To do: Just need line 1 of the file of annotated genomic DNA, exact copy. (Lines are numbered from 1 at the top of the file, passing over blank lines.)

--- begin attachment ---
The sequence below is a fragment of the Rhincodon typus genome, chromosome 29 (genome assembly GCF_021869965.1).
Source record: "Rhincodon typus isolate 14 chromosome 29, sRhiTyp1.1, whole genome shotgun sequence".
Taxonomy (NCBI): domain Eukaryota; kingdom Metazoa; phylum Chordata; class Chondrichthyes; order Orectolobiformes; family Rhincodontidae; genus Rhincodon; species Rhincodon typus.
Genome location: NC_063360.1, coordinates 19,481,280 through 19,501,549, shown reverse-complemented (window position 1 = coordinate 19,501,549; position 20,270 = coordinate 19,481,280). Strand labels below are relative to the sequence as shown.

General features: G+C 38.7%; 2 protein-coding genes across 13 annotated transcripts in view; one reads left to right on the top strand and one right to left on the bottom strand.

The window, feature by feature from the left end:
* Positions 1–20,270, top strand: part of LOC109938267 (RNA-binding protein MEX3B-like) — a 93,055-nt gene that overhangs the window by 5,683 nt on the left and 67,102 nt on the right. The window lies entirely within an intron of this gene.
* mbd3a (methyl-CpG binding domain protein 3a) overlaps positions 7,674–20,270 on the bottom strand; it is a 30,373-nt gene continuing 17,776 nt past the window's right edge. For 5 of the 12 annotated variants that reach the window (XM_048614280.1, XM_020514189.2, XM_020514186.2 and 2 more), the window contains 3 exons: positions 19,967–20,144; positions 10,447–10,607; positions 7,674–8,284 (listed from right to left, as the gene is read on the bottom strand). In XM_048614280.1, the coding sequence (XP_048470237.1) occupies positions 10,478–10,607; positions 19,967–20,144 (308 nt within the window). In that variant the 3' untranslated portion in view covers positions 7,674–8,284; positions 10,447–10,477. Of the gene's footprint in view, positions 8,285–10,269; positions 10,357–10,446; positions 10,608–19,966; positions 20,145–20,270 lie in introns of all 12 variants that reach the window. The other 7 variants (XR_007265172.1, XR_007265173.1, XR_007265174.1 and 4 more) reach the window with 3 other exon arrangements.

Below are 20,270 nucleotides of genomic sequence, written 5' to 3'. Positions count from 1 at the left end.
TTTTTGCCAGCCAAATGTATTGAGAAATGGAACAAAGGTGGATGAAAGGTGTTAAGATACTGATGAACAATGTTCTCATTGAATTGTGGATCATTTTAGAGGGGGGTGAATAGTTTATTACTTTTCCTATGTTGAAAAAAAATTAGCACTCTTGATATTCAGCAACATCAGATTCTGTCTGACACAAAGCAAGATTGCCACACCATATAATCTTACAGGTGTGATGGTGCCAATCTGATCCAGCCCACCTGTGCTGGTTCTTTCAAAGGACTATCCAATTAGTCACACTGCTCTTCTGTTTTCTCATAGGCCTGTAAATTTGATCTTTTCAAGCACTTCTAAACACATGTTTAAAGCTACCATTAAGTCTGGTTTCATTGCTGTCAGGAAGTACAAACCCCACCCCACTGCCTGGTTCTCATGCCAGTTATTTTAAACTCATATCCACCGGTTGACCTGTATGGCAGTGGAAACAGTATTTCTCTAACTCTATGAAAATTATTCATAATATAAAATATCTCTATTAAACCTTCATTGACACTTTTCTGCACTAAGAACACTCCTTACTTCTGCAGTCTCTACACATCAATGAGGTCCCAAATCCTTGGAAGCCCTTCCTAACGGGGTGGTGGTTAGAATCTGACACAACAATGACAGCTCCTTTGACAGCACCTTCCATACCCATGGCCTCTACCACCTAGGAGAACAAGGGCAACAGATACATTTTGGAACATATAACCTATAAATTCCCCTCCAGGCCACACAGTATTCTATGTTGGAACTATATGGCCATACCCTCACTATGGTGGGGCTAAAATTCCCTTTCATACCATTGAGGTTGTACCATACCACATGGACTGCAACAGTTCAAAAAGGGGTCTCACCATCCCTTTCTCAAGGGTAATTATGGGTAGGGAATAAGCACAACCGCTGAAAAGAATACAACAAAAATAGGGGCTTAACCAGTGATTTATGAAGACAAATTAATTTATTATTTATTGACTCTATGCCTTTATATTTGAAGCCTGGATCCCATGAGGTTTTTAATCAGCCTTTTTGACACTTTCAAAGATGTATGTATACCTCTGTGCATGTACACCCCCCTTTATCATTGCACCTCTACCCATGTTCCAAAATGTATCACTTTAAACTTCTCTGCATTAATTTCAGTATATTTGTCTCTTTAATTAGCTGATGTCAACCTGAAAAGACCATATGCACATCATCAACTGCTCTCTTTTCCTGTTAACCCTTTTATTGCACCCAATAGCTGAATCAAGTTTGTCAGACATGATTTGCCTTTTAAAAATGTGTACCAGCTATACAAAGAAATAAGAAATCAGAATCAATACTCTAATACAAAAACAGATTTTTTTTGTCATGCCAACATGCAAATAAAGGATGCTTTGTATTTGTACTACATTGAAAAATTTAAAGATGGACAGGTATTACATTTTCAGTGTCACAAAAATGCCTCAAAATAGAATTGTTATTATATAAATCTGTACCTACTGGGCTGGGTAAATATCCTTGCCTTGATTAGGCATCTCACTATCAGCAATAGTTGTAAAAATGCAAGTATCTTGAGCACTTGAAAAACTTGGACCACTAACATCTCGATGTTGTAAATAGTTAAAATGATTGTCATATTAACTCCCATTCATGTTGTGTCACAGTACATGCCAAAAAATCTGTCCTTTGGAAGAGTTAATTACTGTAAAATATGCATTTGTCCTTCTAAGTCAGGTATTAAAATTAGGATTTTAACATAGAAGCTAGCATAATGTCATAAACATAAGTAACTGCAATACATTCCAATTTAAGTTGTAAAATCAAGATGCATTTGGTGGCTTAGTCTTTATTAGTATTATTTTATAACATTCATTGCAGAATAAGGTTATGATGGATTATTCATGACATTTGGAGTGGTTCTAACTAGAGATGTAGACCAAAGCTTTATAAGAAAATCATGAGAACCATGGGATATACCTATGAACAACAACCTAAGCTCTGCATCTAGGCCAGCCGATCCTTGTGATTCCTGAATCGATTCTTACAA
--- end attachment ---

The sequence below is a fragment of the Rhincodon typus genome, chromosome 29 (genome assembly GCF_021869965.1).